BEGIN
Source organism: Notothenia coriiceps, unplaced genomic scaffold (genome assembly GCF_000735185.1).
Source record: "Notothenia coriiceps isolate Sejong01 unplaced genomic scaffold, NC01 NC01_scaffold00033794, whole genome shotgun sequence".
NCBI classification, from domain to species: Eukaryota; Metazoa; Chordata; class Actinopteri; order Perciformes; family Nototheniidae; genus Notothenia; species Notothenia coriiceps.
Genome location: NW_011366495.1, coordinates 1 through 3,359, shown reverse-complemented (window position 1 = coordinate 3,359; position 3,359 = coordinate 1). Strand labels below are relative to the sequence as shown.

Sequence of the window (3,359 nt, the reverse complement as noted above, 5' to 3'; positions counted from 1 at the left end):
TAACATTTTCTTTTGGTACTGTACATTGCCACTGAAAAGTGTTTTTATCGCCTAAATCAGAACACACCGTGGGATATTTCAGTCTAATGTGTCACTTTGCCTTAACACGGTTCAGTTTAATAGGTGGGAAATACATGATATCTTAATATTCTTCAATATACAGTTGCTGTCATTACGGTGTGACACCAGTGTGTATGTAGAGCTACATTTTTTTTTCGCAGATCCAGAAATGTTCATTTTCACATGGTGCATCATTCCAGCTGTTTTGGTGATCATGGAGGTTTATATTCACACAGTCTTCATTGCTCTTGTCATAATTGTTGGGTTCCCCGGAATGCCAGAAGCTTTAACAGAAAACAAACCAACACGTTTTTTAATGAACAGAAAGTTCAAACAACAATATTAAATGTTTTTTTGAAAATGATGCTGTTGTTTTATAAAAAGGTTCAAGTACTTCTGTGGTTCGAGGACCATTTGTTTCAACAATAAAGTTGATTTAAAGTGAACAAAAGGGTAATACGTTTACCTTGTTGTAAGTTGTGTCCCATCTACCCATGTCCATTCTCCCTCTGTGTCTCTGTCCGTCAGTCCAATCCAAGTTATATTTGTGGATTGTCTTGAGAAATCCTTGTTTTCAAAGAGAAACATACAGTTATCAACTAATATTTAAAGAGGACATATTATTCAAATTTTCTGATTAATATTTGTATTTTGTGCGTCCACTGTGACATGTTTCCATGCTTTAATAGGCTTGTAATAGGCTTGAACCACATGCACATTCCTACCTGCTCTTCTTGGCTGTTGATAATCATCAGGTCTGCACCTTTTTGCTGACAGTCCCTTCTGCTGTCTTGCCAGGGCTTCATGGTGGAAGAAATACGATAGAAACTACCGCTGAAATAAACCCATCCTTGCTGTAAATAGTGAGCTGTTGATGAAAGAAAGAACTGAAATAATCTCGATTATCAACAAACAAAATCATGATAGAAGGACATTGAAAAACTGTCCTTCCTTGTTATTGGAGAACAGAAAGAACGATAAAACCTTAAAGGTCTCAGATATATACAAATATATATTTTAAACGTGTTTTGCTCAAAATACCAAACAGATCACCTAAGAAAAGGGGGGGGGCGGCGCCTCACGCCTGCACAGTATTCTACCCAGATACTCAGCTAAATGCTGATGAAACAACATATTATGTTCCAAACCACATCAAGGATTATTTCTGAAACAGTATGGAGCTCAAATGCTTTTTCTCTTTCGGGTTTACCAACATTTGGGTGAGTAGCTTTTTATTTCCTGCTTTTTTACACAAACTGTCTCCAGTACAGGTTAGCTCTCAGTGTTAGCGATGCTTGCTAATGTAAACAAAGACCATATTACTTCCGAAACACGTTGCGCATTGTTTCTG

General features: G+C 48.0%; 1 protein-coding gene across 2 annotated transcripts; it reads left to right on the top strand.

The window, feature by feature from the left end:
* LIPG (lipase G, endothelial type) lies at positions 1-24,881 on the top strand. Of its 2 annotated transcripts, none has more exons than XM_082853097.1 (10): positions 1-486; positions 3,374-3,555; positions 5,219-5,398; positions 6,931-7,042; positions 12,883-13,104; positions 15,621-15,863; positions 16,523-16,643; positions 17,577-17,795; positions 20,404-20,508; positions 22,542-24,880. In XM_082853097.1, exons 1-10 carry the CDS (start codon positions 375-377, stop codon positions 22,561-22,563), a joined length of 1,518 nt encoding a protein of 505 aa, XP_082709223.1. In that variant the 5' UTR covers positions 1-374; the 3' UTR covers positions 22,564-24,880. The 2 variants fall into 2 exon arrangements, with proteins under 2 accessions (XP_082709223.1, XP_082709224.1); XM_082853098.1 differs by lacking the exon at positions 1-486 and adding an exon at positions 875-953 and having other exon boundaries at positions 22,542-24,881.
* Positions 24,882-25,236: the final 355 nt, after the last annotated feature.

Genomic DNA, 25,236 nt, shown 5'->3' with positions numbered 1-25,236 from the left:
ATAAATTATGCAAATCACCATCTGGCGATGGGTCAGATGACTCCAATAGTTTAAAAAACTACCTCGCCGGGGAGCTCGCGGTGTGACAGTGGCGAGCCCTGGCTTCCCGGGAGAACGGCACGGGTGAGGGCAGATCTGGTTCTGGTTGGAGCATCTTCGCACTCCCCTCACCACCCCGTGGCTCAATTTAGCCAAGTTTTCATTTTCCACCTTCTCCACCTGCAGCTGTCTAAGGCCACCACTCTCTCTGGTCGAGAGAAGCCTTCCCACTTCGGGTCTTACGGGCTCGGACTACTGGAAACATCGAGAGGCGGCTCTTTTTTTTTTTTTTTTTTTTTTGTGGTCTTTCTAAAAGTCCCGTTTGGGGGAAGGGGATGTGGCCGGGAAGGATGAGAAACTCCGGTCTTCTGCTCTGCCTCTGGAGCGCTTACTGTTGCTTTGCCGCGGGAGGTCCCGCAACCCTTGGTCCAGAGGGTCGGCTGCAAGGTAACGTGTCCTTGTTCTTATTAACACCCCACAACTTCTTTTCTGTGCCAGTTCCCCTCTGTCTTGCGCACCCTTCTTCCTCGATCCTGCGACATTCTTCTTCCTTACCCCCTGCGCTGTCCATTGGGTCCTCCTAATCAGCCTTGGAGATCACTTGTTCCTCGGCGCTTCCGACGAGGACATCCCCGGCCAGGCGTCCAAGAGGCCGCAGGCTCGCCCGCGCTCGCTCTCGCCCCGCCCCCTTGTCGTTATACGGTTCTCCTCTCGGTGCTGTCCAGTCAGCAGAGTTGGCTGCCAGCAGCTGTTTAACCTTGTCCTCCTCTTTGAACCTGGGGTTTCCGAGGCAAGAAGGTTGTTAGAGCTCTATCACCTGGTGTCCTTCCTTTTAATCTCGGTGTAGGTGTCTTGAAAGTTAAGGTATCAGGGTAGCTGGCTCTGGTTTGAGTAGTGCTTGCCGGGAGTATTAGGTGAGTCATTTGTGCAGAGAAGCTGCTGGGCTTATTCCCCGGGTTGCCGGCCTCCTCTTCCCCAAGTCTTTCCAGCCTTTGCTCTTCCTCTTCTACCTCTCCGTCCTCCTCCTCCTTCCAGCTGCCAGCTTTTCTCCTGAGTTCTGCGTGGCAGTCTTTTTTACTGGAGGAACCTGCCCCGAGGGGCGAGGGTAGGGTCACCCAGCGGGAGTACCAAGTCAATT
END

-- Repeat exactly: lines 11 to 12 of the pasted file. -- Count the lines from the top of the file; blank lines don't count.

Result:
Genomic DNA, 25,236 nt, shown 5'->3' with positions numbered 1-25,236 from the left:
ATAAATTATGCAAATCACCATCTGGCGATGGGTCAGATGACTCCAATAGTTTAAAAAACTACCTCGCCGGGGAGCTCGCGGTGTGACAGTGGCGAGCCCTGGCTTCCCGGGAGAACGGCACGGGTGAGGGCAGATCTGGTTCTGGTTGGAGCATCTTCGCACTCCCCTCACCACCCCGTGGCTCAATTTAGCCAAGTTTTCATTTTCCACCTTCTCCACCTGCAGCTGTCTAAGGCCACCACTCTCTCTGGTCGAGAGAAGCCTTCCCACTTCGGGTCTTACGGGCTCGGACTACTGGAAACATCGAGAGGCGGCTCTTTTTTTTTTTTTTTTTTTTTTGTGGTCTTTCTAAAAGTCCCGTTTGGGGGAAGGGGATGTGGCCGGGAAGGATGAGAAACTCCGGTCTTCTGCTCTGCCTCTGGAGCGCTTACTGTTGCTTTGCCGCGGGAGGTCCCGCAACCCTTGGTCCAGAGGGTCGGCTGCAAGGTAACGTGTCCTTGTTCTTATTAACACCCCACAACTTCTTTTCTGTGCCAGTTCCCCTCTGTCTTGCGCACCCTTCTTCCTCGATCCTGCGACATTCTTCTTCCTTACCCCCTGCGCTGTCCATTGGGTCCTCCTAATCAGCCTTGGAGATCACTTGTTCCTCGGCGCTTCCGACGAGGACATCCCCGGCCAGGCGTCCAAGAGGCCGCAGGCTCGCCCGCGCTCGCTCTCGCCCCGCCCCCTTGTCGTTATACGGTTCTCCTCTCGGTGCTGTCCAGTCAGCAGAGTTGGCTGCCAGCAGCTGTTTAACCTTGTCCTCCTCTTTGAACCTGGGGTTTCCGAGGCAAGAAGGTTGTTAGAGCTCTATCACCTGGTGTCCTTCCTTTTAATCTCGGTGTAGGTGTCTTGAAAGTTAAGGTATCAGGGTAGCTGGCTCTGGTTTGAGTAGTGCTTGCCGGGAGTATTAGGTGAGTCATTTGTGCAGAGAAGCTGCTGGGCTTATTCCCCGGGTTGCCGGCCTCCTCTTCCCCAAGTCTTTCCAGCCTTTGCTCTTCCTCTTCTACCTCTCCGTCCTCCTCCTCCTTCCAGCTGCCAGCTTTTCTCCTGAGTTCTGCGTGGCAGTCTTTTTTACTGGAGGAACCTGCCCCGAGGGGCGAGGGTAGGGTCACCCAGCGGGAGTACCAAGTCAATT